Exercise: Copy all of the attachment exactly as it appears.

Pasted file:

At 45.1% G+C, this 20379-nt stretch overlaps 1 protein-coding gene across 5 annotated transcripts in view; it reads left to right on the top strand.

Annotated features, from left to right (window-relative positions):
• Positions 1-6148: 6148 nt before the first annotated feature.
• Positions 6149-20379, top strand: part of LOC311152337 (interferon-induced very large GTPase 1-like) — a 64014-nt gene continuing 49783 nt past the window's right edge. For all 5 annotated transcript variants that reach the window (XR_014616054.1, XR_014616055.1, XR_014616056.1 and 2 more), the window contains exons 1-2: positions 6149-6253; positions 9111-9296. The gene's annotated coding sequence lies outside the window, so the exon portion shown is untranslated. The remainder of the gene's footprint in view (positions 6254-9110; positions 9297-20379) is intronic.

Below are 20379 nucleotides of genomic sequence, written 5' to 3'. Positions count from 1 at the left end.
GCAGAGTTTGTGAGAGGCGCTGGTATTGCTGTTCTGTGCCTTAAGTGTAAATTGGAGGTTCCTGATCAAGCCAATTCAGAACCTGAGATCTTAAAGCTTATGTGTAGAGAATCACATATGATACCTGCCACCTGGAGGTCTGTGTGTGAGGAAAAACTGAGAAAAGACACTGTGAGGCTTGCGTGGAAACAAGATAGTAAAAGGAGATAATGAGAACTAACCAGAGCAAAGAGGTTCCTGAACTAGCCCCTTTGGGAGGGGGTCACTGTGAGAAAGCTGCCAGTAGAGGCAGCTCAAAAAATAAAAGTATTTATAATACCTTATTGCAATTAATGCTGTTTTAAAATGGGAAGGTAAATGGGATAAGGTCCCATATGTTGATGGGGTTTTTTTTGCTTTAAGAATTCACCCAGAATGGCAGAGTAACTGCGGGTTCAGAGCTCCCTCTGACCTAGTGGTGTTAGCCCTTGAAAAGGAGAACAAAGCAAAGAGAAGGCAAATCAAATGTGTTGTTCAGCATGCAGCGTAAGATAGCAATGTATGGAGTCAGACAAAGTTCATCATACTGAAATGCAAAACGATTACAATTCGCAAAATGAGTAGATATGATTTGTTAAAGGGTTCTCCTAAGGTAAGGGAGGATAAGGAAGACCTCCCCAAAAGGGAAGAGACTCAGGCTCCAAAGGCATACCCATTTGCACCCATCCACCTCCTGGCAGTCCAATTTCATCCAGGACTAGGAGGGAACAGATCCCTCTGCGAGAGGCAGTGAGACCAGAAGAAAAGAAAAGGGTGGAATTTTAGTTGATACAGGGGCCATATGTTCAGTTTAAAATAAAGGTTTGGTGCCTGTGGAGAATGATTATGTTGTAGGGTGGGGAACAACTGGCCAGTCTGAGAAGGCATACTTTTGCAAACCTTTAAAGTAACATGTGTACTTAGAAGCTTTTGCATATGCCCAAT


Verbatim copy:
At 45.1% G+C, this 20379-nt stretch overlaps 1 protein-coding gene across 5 annotated transcripts in view; it reads left to right on the top strand.

Annotated features, from left to right (window-relative positions):
• Positions 1-6148: 6148 nt before the first annotated feature.
• Positions 6149-20379, top strand: part of LOC311152337 (interferon-induced very large GTPase 1-like) — a 64014-nt gene continuing 49783 nt past the window's right edge. For all 5 annotated transcript variants that reach the window (XR_014616054.1, XR_014616055.1, XR_014616056.1 and 2 more), the window contains exons 1-2: positions 6149-6253; positions 9111-9296. The gene's annotated coding sequence lies outside the window, so the exon portion shown is untranslated. The remainder of the gene's footprint in view (positions 6254-9110; positions 9297-20379) is intronic.

Below are 20379 nucleotides of genomic sequence, written 5' to 3'. Positions count from 1 at the left end.
GCAGAGTTTGTGAGAGGCGCTGGTATTGCTGTTCTGTGCCTTAAGTGTAAATTGGAGGTTCCTGATCAAGCCAATTCAGAACCTGAGATCTTAAAGCTTATGTGTAGAGAATCACATATGATACCTGCCACCTGGAGGTCTGTGTGTGAGGAAAAACTGAGAAAAGACACTGTGAGGCTTGCGTGGAAACAAGATAGTAAAAGGAGATAATGAGAACTAACCAGAGCAAAGAGGTTCCTGAACTAGCCCCTTTGGGAGGGGGTCACTGTGAGAAAGCTGCCAGTAGAGGCAGCTCAAAAAATAAAAGTATTTATAATACCTTATTGCAATTAATGCTGTTTTAAAATGGGAAGGTAAATGGGATAAGGTCCCATATGTTGATGGGGTTTTTTTTGCTTTAAGAATTCACCCAGAATGGCAGAGTAACTGCGGGTTCAGAGCTCCCTCTGACCTAGTGGTGTTAGCCCTTGAAAAGGAGAACAAAGCAAAGAGAAGGCAAATCAAATGTGTTGTTCAGCATGCAGCGTAAGATAGCAATGTATGGAGTCAGACAAAGTTCATCATACTGAAATGCAAAACGATTACAATTCGCAAAATGAGTAGATATGATTTGTTAAAGGGTTCTCCTAAGGTAAGGGAGGATAAGGAAGACCTCCCCAAAAGGGAAGAGACTCAGGCTCCAAAGGCATACCCATTTGCACCCATCCACCTCCTGGCAGTCCAATTTCATCCAGGACTAGGAGGGAACAGATCCCTCTGCGAGAGGCAGTGAGACCAGAAGAAAAGAAAAGGGTGGAATTTTAGTTGATACAGGGGCCATATGTTCAGTTTAAAATAAAGGTTTGGTGCCTGTGGAGAATGATTATGTTGTAGGGTGGGGAACAACTGGCCAGTCTGAGAAGGCATACTTTTGCAAACCTTTAAAGTAACATGTGTACTTAGAAGCTTTTGCATATGCCCAAT